A prime example of a rare and unique Tategoi was a Kohaku bred by the Murata Company in Chiba which was purchased at Nissai (two years old) by Kawakami Tsuyoshi (Torazo) in Uragara, Niigata. Both Tsuyoshi & the Murata Company had a gut feeling that this Koi could become extremely special and the Koi was grown for three more years in Niigata by Tsuyoshi. At six years old she was then sold to a Tokyo collector who asked Tsuyoshi to grow her for a further year. After the next October harvest a famous breeder and friend of Tsuyoshi, namely Hiroi Seiji from Ojiya, telephoned the owner, after seeing the Koi once more, and bought the Koi from him – obviously at another profit, and immediately won the Ojiya ‘No-gyo-sai’ show with this specimen in October 1995. I attended the All-Japan Show in January 1997 and the same Koi, then owned and entered by the late Ryo Kamiya from Tokyo – obviously at another profit but was not good enough to be included in Supreme Champion or Kokugyo awards – even so, this Koi was still, very much, Tategoi. To prove the point, the same Koi was entered in the 1998 All Japan Show and took Supreme Champion Award!
Another example that springs to mind is a Matsunosuke-bloodline Sanke produced by Toshio Sakai in Isawa some 19 years ago. She was grown in a shallow pond near his home for three years and then sold to another breeder near Nagoya who kept her for a further 8 years before contacting Mr. Harada of Miyoshike to see if he had clients who were interested in purchasing her. A collector was found, the Koi was purchased and then kept at Miyoshike’s best concrete pond until she was just ready to enter at the All-Japan show in 1995 where she took Supreme Champion at 17 years old! – that is Tategoi!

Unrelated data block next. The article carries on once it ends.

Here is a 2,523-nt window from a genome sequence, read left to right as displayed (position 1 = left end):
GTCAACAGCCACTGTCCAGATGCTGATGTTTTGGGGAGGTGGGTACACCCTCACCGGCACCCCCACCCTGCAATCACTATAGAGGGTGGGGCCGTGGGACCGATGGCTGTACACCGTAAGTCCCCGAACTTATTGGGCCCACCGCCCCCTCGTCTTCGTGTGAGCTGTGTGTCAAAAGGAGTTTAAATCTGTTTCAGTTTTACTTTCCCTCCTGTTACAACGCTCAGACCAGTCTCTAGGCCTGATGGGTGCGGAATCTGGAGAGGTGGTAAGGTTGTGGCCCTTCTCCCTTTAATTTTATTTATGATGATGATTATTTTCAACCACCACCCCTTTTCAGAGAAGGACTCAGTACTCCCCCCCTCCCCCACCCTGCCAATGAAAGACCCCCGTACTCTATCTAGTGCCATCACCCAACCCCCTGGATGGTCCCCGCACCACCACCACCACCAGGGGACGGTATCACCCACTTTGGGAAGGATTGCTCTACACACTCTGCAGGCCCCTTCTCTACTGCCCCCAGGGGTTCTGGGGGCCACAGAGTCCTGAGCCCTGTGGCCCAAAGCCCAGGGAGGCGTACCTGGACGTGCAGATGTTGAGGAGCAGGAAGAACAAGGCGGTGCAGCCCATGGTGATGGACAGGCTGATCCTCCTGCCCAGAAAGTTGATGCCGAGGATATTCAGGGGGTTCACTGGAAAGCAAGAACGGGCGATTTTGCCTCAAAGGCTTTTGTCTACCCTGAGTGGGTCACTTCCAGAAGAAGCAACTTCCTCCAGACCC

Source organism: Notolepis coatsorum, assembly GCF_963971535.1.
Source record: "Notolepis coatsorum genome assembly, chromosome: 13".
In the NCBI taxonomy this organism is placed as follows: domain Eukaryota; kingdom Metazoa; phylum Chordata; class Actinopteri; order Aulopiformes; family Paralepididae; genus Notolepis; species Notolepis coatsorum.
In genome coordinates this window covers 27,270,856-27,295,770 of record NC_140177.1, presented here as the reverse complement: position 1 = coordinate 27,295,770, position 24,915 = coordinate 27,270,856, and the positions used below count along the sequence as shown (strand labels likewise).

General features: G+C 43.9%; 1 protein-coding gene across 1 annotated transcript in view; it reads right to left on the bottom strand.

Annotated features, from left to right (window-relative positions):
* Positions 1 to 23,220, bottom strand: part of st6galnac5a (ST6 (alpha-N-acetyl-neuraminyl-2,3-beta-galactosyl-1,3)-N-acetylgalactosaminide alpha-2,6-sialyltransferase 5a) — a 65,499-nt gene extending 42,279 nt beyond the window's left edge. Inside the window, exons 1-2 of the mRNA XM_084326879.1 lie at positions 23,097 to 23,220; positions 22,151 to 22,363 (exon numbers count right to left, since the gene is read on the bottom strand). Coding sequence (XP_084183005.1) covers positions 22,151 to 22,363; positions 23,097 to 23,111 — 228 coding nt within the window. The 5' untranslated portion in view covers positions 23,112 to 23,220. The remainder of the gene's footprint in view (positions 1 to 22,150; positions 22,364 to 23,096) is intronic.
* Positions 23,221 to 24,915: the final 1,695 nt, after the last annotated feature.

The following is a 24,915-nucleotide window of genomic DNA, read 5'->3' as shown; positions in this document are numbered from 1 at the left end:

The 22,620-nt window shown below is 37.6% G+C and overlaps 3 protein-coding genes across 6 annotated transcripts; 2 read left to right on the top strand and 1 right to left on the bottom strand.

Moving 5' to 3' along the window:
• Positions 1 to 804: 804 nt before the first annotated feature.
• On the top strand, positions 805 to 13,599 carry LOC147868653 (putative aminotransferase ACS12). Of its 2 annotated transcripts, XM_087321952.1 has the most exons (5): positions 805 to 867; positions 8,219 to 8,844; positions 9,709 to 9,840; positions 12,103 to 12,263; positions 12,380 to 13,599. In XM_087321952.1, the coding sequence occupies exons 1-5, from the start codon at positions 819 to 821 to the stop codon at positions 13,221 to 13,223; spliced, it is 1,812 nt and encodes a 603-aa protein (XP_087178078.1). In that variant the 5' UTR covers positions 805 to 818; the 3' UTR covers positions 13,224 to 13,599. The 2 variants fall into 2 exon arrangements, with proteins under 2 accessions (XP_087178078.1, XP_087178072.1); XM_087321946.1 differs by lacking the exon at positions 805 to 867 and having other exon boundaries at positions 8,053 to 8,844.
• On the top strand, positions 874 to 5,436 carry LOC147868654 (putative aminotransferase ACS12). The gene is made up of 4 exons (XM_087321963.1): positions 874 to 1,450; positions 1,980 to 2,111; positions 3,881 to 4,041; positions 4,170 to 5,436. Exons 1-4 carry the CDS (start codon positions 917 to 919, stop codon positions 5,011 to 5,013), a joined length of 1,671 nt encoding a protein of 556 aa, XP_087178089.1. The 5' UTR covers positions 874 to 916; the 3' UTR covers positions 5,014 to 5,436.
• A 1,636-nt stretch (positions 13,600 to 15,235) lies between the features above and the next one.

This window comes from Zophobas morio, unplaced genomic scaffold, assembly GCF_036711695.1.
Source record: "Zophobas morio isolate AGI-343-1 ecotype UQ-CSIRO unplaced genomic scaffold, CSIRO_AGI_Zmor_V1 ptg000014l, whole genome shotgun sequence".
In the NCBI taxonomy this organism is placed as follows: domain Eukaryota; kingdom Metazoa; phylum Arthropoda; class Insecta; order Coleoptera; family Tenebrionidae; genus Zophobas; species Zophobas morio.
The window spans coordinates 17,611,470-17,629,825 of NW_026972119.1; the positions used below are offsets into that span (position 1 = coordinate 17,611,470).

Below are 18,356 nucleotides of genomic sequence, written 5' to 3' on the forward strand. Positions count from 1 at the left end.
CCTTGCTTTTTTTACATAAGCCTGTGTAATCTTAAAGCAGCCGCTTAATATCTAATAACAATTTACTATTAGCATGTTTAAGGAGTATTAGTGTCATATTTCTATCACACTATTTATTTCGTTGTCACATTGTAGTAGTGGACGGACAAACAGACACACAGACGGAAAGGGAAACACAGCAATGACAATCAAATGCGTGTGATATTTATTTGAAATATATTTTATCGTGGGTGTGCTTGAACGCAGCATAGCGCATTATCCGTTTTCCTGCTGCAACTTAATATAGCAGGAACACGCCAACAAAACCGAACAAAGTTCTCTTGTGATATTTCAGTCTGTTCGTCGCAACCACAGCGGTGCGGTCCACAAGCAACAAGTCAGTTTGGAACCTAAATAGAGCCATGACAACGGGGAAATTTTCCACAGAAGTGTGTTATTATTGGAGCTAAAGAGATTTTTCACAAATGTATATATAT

These world-beaters are incredibly difficult to come by, even if money presents no barriers at all. For Go-Sanke varieties in larger sizes one has to find an example with perfect shape; perfect volume; unblemished skin; superb pigmentation and overall perfect swimming presentation when entered to a show. However the previous, essential points are just for basic starters as one must also find an example with all these previous points together with a unique and attractive pattern that will impress the majority of judges, most of whom are professionals and not so easily impressed! Add to this the final requirement – just to really complicate matters – these Go-Sanke must be over 80cms in size before they can even be considered by the judges for Supreme Champion. Many believe that most Go-Sanke will exceed 80cms when, in truth, very, very few ever reach this size at all. The ones that go on to reach, or exceed 90cms, can literally be counted on two hands at any given time and most of these have noticeable defects mostly due to old age.
Just as a matter of interest, at the 32nd. All-Japan Show held in Tokyo in January 2000, over 3,400 Nishikigoi were entered but only 38 Go-Sanke over 80cms were entered and only one exceeded 90cms. Whilst swimming alongside them in the same entry ponds were some 120 non Go-Sanke varieties competing for other awards.